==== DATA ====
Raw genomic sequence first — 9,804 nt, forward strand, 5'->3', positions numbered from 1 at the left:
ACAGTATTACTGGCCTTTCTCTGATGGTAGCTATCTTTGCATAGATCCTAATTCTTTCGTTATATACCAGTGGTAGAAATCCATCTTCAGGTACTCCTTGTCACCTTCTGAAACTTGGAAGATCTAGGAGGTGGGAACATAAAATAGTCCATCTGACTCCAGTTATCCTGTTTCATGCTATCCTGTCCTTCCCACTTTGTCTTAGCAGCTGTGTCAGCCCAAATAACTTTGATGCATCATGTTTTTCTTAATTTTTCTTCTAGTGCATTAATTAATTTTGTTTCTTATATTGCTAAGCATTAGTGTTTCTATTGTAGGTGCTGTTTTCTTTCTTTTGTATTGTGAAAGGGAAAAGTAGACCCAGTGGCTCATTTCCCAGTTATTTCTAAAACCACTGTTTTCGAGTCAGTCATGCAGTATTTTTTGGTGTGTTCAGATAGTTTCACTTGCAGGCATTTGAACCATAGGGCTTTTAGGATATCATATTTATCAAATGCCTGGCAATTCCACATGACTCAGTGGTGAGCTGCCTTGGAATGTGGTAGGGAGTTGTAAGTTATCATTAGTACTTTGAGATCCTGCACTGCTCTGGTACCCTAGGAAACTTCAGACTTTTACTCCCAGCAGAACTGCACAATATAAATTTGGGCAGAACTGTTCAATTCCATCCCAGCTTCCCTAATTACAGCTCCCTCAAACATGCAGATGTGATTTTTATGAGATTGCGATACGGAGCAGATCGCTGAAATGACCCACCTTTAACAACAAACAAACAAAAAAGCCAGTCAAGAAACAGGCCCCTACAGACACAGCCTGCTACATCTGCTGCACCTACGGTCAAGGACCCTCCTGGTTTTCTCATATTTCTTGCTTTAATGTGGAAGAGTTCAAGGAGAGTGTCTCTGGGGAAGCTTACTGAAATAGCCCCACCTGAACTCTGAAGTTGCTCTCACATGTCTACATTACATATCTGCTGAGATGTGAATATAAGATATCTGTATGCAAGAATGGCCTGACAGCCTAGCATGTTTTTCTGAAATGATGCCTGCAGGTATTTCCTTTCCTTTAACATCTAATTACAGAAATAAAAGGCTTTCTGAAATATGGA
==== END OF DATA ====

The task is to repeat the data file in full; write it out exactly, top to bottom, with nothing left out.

Raw genomic sequence first — 9,804 nt, forward strand, 5'->3', positions numbered from 1 at the left:
ACAGTATTACTGGCCTTTCTCTGATGGTAGCTATCTTTGCATAGATCCTAATTCTTTCGTTATATACCAGTGGTAGAAATCCATCTTCAGGTACTCCTTGTCACCTTCTGAAACTTGGAAGATCTAGGAGGTGGGAACATAAAATAGTCCATCTGACTCCAGTTATCCTGTTTCATGCTATCCTGTCCTTCCCACTTTGTCTTAGCAGCTGTGTCAGCCCAAATAACTTTGATGCATCATGTTTTTCTTAATTTTTCTTCTAGTGCATTAATTAATTTTGTTTCTTATATTGCTAAGCATTAGTGTTTCTATTGTAGGTGCTGTTTTCTTTCTTTTGTATTGTGAAAGGGAAAAGTAGACCCAGTGGCTCATTTCCCAGTTATTTCTAAAACCACTGTTTTCGAGTCAGTCATGCAGTATTTTTTGGTGTGTTCAGATAGTTTCACTTGCAGGCATTTGAACCATAGGGCTTTTAGGATATCATATTTATCAAATGCCTGGCAATTCCACATGACTCAGTGGTGAGCTGCCTTGGAATGTGGTAGGGAGTTGTAAGTTATCATTAGTACTTTGAGATCCTGCACTGCTCTGGTACCCTAGGAAACTTCAGACTTTTACTCCCAGCAGAACTGCACAATATAAATTTGGGCAGAACTGTTCAATTCCATCCCAGCTTCCCTAATTACAGCTCCCTCAAACATGCAGATGTGATTTTTATGAGATTGCGATACGGAGCAGATCGCTGAAATGACCCACCTTTAACAACAAACAAACAAAAAAGCCAGTCAAGAAACAGGCCCCTACAGACACAGCCTGCTACATCTGCTGCACCTACGGTCAAGGACCCTCCTGGTTTTCTCATATTTCTTGCTTTAATGTGGAAGAGTTCAAGGAGAGTGTCTCTGGGGAAGCTTACTGAAATAGCCCCACCTGAACTCTGAAGTTGCTCTCACATGTCTACATTACATATCTGCTGAGATGTGAATATAAGATATCTGTATGCAAGAATGGCCTGACAGCCTAGCATGTTTTTCTGAAATGATGCCTGCAGGTATTTCCTTTCCTTTAACATCTAATTACAGAAATAAAAGGCTTTCTGAAATATGGA